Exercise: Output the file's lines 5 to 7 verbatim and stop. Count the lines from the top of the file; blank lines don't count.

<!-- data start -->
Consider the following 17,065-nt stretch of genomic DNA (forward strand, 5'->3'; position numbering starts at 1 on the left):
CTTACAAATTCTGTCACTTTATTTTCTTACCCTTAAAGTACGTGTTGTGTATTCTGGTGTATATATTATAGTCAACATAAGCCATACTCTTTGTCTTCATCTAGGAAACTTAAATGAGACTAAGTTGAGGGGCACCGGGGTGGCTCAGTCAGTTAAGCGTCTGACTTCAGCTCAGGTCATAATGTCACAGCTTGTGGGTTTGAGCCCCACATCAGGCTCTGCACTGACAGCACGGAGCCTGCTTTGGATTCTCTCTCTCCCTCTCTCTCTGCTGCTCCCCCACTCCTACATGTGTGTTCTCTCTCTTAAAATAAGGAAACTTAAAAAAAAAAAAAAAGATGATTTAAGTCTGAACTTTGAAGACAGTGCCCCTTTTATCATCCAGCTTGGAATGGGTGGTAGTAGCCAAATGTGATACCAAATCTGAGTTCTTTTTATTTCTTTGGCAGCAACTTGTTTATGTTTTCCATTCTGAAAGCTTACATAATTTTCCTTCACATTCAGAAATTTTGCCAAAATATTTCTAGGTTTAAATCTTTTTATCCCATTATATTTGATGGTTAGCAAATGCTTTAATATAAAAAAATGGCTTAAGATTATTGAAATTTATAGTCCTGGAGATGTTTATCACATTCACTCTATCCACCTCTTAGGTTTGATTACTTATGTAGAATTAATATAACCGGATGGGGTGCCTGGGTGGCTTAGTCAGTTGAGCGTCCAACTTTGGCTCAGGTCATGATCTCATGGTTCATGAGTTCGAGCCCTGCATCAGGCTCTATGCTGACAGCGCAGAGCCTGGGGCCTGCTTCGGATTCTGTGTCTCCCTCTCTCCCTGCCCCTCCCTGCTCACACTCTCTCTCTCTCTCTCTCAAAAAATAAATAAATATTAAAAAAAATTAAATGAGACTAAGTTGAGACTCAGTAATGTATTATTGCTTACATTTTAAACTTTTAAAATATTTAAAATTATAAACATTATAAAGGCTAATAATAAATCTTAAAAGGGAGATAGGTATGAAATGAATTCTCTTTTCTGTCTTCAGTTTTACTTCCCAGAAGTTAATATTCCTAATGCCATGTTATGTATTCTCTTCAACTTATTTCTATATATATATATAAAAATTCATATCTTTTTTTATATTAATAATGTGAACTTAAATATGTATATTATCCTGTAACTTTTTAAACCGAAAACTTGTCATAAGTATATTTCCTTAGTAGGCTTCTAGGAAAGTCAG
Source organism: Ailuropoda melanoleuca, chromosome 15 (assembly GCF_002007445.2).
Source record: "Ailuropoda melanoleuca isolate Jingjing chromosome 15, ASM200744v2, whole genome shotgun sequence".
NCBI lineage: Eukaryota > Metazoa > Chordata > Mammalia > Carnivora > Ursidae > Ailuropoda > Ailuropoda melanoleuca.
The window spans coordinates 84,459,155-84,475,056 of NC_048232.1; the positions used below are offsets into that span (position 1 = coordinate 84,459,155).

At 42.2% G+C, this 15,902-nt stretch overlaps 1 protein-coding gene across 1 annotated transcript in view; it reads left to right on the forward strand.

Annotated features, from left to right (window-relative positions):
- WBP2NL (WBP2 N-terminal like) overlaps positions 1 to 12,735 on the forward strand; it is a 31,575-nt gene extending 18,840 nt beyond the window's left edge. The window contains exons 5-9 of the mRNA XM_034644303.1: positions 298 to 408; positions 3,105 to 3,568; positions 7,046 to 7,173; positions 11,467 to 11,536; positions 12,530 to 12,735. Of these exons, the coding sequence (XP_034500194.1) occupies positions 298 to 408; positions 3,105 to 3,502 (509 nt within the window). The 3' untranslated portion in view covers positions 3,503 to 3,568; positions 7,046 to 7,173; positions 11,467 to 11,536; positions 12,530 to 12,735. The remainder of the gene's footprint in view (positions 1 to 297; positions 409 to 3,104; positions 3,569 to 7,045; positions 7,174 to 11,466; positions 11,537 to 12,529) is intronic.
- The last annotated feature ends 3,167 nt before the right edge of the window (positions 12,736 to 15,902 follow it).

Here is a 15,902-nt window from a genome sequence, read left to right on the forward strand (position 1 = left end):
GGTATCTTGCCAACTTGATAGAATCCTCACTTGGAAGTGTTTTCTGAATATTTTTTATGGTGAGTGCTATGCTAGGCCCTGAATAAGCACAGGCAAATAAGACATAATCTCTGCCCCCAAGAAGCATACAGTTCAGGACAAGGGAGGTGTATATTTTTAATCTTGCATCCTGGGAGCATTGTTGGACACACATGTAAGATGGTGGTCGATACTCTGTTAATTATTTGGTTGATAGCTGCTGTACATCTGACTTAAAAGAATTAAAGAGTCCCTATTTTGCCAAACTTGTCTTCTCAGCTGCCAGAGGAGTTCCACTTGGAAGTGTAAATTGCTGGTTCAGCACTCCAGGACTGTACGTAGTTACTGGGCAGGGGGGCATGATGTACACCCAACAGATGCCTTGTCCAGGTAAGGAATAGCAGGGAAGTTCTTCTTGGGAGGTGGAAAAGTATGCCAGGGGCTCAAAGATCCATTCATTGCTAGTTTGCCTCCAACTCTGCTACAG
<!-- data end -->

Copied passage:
NCBI lineage: Eukaryota > Metazoa > Chordata > Mammalia > Carnivora > Ursidae > Ailuropoda > Ailuropoda melanoleuca.
The window spans coordinates 84,459,155-84,475,056 of NC_048232.1; the positions used below are offsets into that span (position 1 = coordinate 84,459,155).

At 42.2% G+C, this 15,902-nt stretch overlaps 1 protein-coding gene across 1 annotated transcript in view; it reads left to right on the forward strand.